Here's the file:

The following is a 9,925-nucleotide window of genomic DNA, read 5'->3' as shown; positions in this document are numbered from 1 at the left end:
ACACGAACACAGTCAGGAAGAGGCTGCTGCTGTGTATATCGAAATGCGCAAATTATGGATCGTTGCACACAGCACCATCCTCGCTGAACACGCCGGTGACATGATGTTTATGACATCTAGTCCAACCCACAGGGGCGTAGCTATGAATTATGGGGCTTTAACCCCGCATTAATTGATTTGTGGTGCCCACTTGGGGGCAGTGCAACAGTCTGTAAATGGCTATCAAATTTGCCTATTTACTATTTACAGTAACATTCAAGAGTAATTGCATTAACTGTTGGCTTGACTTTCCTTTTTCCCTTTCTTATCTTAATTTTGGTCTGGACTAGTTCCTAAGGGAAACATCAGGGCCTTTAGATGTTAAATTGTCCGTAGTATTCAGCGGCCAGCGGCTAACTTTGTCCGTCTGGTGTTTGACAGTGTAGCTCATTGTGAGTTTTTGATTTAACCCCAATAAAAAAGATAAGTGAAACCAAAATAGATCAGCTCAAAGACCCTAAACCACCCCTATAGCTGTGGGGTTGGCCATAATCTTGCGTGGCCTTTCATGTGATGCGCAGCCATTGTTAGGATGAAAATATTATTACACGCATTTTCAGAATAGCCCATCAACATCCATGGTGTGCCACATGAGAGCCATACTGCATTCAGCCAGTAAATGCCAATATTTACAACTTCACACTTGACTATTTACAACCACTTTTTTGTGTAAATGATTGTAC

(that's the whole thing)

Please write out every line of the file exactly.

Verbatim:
The following is a 9,925-nucleotide window of genomic DNA, read 5'->3' as shown; positions in this document are numbered from 1 at the left end:
ACACGAACACAGTCAGGAAGAGGCTGCTGCTGTGTATATCGAAATGCGCAAATTATGGATCGTTGCACACAGCACCATCCTCGCTGAACACGCCGGTGACATGATGTTTATGACATCTAGTCCAACCCACAGGGGCGTAGCTATGAATTATGGGGCTTTAACCCCGCATTAATTGATTTGTGGTGCCCACTTGGGGGCAGTGCAACAGTCTGTAAATGGCTATCAAATTTGCCTATTTACTATTTACAGTAACATTCAAGAGTAATTGCATTAACTGTTGGCTTGACTTTCCTTTTTCCCTTTCTTATCTTAATTTTGGTCTGGACTAGTTCCTAAGGGAAACATCAGGGCCTTTAGATGTTAAATTGTCCGTAGTATTCAGCGGCCAGCGGCTAACTTTGTCCGTCTGGTGTTTGACAGTGTAGCTCATTGTGAGTTTTTGATTTAACCCCAATAAAAAAGATAAGTGAAACCAAAATAGATCAGCTCAAAGACCCTAAACCACCCCTATAGCTGTGGGGTTGGCCATAATCTTGCGTGGCCTTTCATGTGATGCGCAGCCATTGTTAGGATGAAAATATTATTACACGCATTTTCAGAATAGCCCATCAACATCCATGGTGTGCCACATGAGAGCCATACTGCATTCAGCCAGTAAATGCCAATATTTACAACTTCACACTTGACTATTTACAACCACTTTTTTGTGTAAATGATTGTAC